Let's face it, not everyone has perfect credit. A financial setback here and there can result in a credit history that is either poor, or downright awful.
Then again, you might be new to credit and have no credit history at all.
Fortunately, there are credit cards designed with you in mind. In all three cases, you will probably find that you can only qualify for a secured credit card. A secured credit card is one that is backed up by a refundable security deposit.
The amount of the deposit is the amount of your credit line. If you make a deposit of $500, then you can have a balance of up to $500.
While many people get credit cards in order to expand their purchasing power – spending money they don't have – that's a ticket to financial trouble. The best way to use a credit card is as a convenience in lieu of writing a check. When the bill comes, you should have the money to pay your bill in full.
If you can do that month in and month out, any one of the three credit cards below will not only provide that convenience but will help you quickly build your credit as you establish good money-managing habits.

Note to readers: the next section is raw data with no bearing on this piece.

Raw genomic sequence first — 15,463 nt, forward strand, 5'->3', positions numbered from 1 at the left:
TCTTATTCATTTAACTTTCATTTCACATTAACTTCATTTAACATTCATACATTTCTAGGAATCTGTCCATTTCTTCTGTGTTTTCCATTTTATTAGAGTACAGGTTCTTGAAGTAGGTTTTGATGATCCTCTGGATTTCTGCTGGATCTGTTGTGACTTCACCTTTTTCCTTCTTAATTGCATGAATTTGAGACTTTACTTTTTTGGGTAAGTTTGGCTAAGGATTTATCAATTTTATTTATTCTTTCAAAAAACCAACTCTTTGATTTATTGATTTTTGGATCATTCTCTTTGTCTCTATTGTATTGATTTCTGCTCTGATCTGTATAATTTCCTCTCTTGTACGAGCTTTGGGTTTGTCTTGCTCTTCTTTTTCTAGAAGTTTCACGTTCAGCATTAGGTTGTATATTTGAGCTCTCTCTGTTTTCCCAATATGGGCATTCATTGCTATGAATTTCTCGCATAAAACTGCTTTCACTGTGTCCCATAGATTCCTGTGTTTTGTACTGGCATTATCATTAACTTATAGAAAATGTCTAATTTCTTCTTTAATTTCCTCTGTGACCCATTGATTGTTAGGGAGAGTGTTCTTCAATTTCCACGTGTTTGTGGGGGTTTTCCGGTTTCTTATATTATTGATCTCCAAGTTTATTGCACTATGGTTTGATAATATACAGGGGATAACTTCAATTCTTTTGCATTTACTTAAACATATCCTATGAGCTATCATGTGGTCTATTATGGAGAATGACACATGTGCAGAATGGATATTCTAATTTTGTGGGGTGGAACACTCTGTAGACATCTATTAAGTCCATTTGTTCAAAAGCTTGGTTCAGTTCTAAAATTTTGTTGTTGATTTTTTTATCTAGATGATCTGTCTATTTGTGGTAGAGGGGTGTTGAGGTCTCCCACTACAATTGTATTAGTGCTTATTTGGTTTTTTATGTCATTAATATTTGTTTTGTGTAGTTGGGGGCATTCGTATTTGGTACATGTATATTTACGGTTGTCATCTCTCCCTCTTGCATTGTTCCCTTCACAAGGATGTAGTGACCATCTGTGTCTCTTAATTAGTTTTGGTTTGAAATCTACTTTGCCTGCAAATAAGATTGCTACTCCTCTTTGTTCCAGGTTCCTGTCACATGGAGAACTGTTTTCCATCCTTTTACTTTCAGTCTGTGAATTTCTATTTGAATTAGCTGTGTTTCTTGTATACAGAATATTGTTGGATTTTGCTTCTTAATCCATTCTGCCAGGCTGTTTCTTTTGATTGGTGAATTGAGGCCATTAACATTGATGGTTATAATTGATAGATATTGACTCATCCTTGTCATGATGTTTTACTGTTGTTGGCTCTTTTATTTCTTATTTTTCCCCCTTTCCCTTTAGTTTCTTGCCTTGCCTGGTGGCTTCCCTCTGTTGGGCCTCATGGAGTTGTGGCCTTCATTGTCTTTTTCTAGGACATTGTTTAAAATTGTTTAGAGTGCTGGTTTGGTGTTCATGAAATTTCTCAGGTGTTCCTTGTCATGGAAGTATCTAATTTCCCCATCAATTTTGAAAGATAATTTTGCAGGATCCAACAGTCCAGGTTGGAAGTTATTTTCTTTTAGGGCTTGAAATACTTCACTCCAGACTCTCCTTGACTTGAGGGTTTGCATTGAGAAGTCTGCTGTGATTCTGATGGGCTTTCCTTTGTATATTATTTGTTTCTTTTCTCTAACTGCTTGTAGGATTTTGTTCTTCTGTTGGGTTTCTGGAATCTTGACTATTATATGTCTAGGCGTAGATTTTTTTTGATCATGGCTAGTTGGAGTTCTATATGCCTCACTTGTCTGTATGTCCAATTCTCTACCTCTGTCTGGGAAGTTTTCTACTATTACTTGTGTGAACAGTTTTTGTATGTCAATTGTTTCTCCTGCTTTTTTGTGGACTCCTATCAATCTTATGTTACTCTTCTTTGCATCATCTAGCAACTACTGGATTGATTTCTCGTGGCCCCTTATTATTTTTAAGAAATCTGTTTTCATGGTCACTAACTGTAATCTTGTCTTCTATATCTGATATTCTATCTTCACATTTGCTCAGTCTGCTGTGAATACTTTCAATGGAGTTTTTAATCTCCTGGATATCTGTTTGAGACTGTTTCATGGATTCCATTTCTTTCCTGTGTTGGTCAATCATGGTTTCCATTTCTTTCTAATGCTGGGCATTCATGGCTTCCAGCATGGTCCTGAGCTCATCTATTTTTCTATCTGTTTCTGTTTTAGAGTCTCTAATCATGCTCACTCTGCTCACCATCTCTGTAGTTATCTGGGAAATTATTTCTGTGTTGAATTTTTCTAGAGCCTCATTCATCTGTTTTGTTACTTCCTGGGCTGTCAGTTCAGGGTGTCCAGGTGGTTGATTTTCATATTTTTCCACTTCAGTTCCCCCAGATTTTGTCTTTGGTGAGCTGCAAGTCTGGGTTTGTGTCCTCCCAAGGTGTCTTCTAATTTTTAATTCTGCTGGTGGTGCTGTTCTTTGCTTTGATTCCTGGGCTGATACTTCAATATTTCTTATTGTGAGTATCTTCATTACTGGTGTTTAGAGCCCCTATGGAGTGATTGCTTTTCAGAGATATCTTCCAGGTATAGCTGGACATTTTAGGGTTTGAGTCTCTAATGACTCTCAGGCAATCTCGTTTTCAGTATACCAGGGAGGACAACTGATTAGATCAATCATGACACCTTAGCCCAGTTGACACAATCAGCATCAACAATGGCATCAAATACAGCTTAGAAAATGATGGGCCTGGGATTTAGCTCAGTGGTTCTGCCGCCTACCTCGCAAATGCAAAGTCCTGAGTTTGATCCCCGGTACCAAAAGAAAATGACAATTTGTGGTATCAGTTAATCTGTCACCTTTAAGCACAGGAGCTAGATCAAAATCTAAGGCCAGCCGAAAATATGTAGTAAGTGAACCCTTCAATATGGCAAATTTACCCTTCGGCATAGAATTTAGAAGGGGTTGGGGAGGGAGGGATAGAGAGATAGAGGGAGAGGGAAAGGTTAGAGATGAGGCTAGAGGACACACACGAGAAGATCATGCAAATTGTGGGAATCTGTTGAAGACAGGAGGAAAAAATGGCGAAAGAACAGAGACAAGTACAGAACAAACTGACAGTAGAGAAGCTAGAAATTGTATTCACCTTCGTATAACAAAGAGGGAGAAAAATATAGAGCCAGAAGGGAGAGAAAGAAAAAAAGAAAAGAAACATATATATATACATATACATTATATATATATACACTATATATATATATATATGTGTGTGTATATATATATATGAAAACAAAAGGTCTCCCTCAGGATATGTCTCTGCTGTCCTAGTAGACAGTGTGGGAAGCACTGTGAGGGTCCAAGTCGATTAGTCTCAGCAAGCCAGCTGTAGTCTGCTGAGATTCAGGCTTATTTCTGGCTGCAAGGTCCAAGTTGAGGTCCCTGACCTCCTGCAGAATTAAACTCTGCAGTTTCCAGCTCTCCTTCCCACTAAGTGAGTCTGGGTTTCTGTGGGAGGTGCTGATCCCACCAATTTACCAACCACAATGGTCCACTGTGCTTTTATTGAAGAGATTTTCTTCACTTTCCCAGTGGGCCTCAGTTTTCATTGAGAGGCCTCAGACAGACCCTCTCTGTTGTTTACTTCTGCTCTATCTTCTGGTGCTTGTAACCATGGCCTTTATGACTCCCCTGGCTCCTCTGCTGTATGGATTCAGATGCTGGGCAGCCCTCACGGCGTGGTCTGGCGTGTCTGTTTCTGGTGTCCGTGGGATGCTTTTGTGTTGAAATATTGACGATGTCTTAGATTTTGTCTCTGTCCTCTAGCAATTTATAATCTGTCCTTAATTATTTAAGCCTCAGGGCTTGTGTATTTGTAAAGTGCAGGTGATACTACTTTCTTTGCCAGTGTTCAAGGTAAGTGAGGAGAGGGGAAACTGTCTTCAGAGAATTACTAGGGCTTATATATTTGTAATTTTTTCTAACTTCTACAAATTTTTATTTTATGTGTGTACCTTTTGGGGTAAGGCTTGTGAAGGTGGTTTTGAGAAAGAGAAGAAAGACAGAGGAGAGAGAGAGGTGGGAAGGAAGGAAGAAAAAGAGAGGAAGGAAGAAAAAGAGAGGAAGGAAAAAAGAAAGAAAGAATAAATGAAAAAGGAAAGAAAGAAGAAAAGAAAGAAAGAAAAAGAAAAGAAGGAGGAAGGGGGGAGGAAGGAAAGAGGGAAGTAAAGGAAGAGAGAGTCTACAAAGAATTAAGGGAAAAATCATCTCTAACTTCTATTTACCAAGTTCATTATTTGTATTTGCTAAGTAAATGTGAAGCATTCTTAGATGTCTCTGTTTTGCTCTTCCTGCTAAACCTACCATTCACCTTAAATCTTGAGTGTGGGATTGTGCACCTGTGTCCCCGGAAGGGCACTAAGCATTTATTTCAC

If your credit classifies as “poor,” consider the Discover It Secured Card. For starters, there is no annual fee and no late fee on your first late payment. However, if you are trying to rebuild your credit, having any late payments should be avoided.
Even though this is a secured credit card, it is not without rewards. You can earn 2% cash back at restaurants and gas stations on up to $1,000 in combined purchases each quarter. The reward on all other purchases is 1%.
For new members, Discover will match all the cash back you earn in the first year, getting you off to a great start.
After 12 months, Discover will review your history to see if you can get your security deposit back. It reports your credit history regularly to the three credit agencies.
If your credit is bad, you might apply for the Capital One Secured Card. There is no annual fee, and you receive all the credit building benefits of any credit card as long as you use the card responsibly.
Keep in mind this is different from a pre-paid card, which does nothing to help your credit score. Capital One reports your payment history to the three credit agencies.
If you have never had a credit card, or never borrowed money, you can find it difficult to get started. No one, it seems, wants to be the first to extend you credit.
A secured credit card, from Open Sky Visa, might be an answer. You can establish a credit line of between $200 and $3,000, depending on the amount of your refundable security deposit. The one drawback is a $29 annual fee.
This card requires no credit history in order to apply and it reports monthly to all three credit bureaus, helping you quickly build a credit history through responsible use of the card.